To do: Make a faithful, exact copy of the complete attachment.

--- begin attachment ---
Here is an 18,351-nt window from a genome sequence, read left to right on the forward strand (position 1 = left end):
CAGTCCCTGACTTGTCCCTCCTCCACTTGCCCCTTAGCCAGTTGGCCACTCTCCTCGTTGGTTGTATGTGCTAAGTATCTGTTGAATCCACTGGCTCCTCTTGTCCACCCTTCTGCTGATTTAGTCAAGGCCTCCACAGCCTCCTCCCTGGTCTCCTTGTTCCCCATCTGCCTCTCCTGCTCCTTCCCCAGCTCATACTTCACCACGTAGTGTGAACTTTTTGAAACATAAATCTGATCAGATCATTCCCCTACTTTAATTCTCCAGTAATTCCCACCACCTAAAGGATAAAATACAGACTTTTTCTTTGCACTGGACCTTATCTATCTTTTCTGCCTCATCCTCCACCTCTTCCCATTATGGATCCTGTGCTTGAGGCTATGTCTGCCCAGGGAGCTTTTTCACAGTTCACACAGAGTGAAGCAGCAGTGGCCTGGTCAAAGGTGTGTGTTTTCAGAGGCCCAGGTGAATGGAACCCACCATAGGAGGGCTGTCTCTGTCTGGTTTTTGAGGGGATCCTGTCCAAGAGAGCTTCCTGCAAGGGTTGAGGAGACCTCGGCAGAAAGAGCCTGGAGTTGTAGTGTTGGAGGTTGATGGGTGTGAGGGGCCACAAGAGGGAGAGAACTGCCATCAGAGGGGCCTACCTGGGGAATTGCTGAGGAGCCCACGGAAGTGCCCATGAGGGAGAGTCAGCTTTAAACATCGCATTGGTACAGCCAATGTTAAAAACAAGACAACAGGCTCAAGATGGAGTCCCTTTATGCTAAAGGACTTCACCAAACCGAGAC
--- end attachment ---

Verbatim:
Here is an 18,351-nt window from a genome sequence, read left to right on the forward strand (position 1 = left end):
CAGTCCCTGACTTGTCCCTCCTCCACTTGCCCCTTAGCCAGTTGGCCACTCTCCTCGTTGGTTGTATGTGCTAAGTATCTGTTGAATCCACTGGCTCCTCTTGTCCACCCTTCTGCTGATTTAGTCAAGGCCTCCACAGCCTCCTCCCTGGTCTCCTTGTTCCCCATCTGCCTCTCCTGCTCCTTCCCCAGCTCATACTTCACCACGTAGTGTGAACTTTTTGAAACATAAATCTGATCAGATCATTCCCCTACTTTAATTCTCCAGTAATTCCCACCACCTAAAGGATAAAATACAGACTTTTTCTTTGCACTGGACCTTATCTATCTTTTCTGCCTCATCCTCCACCTCTTCCCATTATGGATCCTGTGCTTGAGGCTATGTCTGCCCAGGGAGCTTTTTCACAGTTCACACAGAGTGAAGCAGCAGTGGCCTGGTCAAAGGTGTGTGTTTTCAGAGGCCCAGGTGAATGGAACCCACCATAGGAGGGCTGTCTCTGTCTGGTTTTTGAGGGGATCCTGTCCAAGAGAGCTTCCTGCAAGGGTTGAGGAGACCTCGGCAGAAAGAGCCTGGAGTTGTAGTGTTGGAGGTTGATGGGTGTGAGGGGCCACAAGAGGGAGAGAACTGCCATCAGAGGGGCCTACCTGGGGAATTGCTGAGGAGCCCACGGAAGTGCCCATGAGGGAGAGTCAGCTTTAAACATCGCATTGGTACAGCCAATGTTAAAAACAAGACAACAGGCTCAAGATGGAGTCCCTTTATGCTAAAGGACTTCACCAAACCGAGAC